This table shows the estimated extra costs of the new standards compared to business as usual.

Table showing cost of each requirement under new minimum rental housing standards
Table: The Conversation. Source: Victorian government, CC BY

Wait, weren’t minimum standards already in place?

Victoria introduced minimum standards for rental properties in 2021. These include:

  • a fixed heater (not portable) in good working order in the main living area

  • a stovetop in good working order with two or more burners

  • inside rooms, corridors and hallways have access to light to make the areas functional

  • all rooms free from mould and damp caused by or related to the building structure

  • windows in rooms likely to be used as bedrooms or living areas fitted with curtains or blinds that can be closed, block light and provide privacy.

The aim of the proposed new changes is not just to deliver basic rental housing, but housing that is safe, comfortable and energy-efficient.


What challenges will these changes bring?

Potential challenges include:

  • many landlords are already financially stretched and may pass on improvement costs to tenants or exit the market, but research indicates the likely impact of these responses is low

  • changes will supercharge the retrofit industry, so strict governance will be needed to avoid issues with “cowboy” operators, as happened with schemes such as the Home Insulation Program – the so-called “pink batts” scheme

  • labour shortages across the construction industry mean more workers will have to be found to deliver these upgrades

  • we don’t yet know what the processes will be for checking compliance and providing recourse if upgrades fall short of requirements

  • tenants may hesitate to assert their rights because affordable rental housing is so hard to find

  • safeguards will be needed to protect tenants from rent increases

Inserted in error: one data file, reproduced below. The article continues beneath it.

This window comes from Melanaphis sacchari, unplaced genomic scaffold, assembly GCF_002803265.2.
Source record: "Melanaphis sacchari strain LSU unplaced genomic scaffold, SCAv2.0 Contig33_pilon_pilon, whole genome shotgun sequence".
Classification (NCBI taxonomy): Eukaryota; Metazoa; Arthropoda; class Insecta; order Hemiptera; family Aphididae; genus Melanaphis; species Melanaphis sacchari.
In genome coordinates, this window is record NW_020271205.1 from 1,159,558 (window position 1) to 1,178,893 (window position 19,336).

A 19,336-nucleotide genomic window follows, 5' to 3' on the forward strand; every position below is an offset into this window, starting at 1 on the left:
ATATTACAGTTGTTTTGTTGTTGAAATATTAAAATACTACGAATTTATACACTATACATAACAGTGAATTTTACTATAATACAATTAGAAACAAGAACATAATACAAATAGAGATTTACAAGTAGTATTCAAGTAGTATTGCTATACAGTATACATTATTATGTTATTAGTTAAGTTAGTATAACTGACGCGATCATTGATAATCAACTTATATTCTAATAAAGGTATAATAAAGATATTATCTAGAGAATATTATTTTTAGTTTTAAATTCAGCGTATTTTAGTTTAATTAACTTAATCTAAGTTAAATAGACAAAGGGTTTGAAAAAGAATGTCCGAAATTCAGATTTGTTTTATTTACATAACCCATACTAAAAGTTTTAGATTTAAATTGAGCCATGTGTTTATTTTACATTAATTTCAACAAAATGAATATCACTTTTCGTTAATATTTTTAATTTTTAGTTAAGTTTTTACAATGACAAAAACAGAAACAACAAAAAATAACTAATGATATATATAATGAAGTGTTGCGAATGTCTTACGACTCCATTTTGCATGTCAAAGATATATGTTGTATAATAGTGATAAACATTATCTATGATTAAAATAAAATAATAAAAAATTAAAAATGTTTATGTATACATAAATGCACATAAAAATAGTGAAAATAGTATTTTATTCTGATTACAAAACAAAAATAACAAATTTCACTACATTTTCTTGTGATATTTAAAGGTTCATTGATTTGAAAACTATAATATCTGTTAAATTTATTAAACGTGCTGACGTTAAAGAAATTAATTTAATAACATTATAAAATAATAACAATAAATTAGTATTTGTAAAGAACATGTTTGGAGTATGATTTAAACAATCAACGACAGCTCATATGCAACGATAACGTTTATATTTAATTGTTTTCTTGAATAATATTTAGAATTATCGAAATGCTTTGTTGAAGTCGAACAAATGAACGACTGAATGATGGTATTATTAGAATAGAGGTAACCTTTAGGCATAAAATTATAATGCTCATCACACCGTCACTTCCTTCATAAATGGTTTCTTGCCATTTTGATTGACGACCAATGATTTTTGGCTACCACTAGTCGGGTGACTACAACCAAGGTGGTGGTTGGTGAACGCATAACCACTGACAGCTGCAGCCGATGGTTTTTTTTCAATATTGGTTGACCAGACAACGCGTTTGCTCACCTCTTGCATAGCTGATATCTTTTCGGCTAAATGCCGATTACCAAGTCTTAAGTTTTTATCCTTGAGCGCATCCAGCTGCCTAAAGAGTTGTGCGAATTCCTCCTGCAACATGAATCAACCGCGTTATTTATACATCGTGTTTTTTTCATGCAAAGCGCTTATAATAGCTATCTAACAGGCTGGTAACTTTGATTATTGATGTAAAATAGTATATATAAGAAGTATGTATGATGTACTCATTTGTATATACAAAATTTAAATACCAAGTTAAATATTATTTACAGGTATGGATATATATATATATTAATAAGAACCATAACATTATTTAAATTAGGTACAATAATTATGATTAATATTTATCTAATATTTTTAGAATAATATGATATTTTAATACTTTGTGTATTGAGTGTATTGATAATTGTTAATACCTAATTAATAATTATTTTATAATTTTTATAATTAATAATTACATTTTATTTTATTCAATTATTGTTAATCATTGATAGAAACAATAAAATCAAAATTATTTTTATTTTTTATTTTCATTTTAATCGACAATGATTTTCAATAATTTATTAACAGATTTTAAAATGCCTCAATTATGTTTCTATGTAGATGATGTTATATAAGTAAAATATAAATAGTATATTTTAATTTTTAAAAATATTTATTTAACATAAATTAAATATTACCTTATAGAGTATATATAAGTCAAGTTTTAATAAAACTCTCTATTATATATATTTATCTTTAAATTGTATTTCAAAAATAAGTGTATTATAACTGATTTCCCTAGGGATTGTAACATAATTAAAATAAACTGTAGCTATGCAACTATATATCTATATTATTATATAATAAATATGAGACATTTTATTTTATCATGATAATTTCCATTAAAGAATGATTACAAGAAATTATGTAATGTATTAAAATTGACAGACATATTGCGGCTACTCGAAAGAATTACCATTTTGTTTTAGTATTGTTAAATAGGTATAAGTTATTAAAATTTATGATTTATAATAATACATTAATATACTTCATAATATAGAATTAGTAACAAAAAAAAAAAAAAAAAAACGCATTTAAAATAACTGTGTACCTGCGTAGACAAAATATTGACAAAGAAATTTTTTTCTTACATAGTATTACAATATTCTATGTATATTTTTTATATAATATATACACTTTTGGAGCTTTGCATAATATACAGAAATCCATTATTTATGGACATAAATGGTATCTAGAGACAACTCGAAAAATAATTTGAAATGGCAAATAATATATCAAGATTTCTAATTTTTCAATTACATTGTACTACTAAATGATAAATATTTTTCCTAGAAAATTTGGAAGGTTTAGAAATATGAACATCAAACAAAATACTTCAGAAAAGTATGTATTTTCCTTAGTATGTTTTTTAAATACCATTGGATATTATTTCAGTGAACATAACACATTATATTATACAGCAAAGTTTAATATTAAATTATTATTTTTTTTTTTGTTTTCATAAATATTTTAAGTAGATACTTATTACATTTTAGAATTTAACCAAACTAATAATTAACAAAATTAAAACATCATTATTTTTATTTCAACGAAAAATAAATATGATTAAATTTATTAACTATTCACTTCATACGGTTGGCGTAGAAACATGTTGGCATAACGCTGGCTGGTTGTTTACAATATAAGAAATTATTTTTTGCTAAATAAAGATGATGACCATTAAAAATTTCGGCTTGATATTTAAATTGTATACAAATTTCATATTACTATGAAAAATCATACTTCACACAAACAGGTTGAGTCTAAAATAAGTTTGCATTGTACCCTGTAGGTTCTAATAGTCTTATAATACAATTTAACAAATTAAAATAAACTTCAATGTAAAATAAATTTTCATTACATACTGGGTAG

• there is a risk of gentrification if landlords decide to comprehensively retrofit and renovate homes.

Finally, even though this is an important milestone, more needs to be done. For example, having only one heater in the living room means tenants will need to use portable electric heaters in bedrooms or run the risk of mould developing. Similarly, having only one air conditioner in the living room means people will suffer during hot summer nights unless they sleep in that room.

Renters in the rest of Australia are missing out on these important protections. Progress is urgently needed across the country if we, as a nation, are going to ensure renters have equal access to safe, cost-efficient, resilient and low-emission homes.

Trivess Moore, Associate Professor, School of Property, Construction and Project Management, RMIT University; Emma Baker, Professor of Housing Research, University of Adelaide; Lyrian Daniel, Associate Professor in Architecture, University of South Australia, and Nicola Willand, Senior Lecturer, School of Property, Construction and Project Management, RMIT University

This article is republished from The Conversation under a Creative Commons license. Read the original article.